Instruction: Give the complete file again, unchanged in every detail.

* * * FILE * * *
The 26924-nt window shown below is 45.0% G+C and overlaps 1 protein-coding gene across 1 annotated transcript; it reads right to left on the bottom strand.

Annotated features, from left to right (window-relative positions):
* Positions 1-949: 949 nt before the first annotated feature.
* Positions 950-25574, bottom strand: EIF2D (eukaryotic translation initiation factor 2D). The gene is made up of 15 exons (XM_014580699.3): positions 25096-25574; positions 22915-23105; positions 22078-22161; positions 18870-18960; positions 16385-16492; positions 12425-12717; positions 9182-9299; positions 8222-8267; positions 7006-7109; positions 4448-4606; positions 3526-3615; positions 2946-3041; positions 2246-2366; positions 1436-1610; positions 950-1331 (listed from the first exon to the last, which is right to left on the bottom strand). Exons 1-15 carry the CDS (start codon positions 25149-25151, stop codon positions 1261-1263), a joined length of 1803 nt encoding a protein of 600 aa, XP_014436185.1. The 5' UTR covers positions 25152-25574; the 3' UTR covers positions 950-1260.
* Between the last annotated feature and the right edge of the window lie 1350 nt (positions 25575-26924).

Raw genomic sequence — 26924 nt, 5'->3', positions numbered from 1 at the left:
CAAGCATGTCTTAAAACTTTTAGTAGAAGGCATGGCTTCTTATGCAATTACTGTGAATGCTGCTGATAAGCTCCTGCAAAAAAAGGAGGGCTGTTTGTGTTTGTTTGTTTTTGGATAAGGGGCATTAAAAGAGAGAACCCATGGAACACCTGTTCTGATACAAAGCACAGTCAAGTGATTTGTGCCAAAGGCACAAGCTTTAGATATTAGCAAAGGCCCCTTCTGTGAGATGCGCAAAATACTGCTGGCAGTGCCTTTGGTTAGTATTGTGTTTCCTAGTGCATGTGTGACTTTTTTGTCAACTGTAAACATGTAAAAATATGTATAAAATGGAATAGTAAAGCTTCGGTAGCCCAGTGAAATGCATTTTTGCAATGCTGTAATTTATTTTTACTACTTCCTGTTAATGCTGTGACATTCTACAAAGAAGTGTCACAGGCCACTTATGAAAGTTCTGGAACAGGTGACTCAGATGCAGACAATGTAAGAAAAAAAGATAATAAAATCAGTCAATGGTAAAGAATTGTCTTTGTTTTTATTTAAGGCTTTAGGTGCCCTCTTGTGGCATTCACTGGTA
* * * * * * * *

The 26924-nt window shown below is 45.0% G+C and overlaps 1 protein-coding gene across 1 annotated transcript; it reads right to left on the bottom strand.

Annotated features, from left to right (window-relative positions):
* Positions 1-949: 949 nt before the first annotated feature.
* Positions 950-25574, bottom strand: EIF2D (eukaryotic translation initiation factor 2D). The gene is made up of 15 exons (XM_014580699.3): positions 25096-25574; positions 22915-23105; positions 22078-22161; positions 18870-18960; positions 16385-16492; positions 12425-12717; positions 9182-9299; positions 8222-8267; positions 7006-7109; positions 4448-4606; positions 3526-3615; positions 2946-3041; positions 2246-2366; positions 1436-1610; positions 950-1331 (listed from the first exon to the last, which is right to left on the bottom strand). Exons 1-15 carry the CDS (start codon positions 25149-25151, stop codon positions 1261-1263), a joined length of 1803 nt encoding a protein of 600 aa, XP_014436185.1. The 5' UTR covers positions 25152-25574; the 3' UTR covers positions 950-1260.
* Between the last annotated feature and the right edge of the window lie 1350 nt (positions 25575-26924).

Raw genomic sequence — 26924 nt, 5'->3', positions numbered from 1 at the left:
CAAGCATGTCTTAAAACTTTTAGTAGAAGGCATGGCTTCTTATGCAATTACTGTGAATGCTGCTGATAAGCTCCTGCAAAAAAAGGAGGGCTGTTTGTGTTTGTTTGTTTTTGGATAAGGGGCATTAAAAGAGAGAACCCATGGAACACCTGTTCTGATACAAAGCACAGTCAAGTGATTTGTGCCAAAGGCACAAGCTTTAGATATTAGCAAAGGCCCCTTCTGTGAGATGCGCAAAATACTGCTGGCAGTGCCTTTGGTTAGTATTGTGTTTCCTAGTGCATGTGTGACTTTTTTGTCAACTGTAAACATGTAAAAATATGTATAAAATGGAATAGTAAAGCTTCGGTAGCCCAGTGAAATGCATTTTTGCAATGCTGTAATTTATTTTTACTACTTCCTGTTAATGCTGTGACATTCTACAAAGAAGTGTCACAGGCCACTTATGAAAGTTCTGGAACAGGTGACTCAGATGCAGACAATGTAAGAAAAAAAGATAATAAAATCAGTCAATGGTAAAGAATTGTCTTTGTTTTTATTTAAGGCTTTAGGTGCCCTCTTGTGGCATTCACTGGTA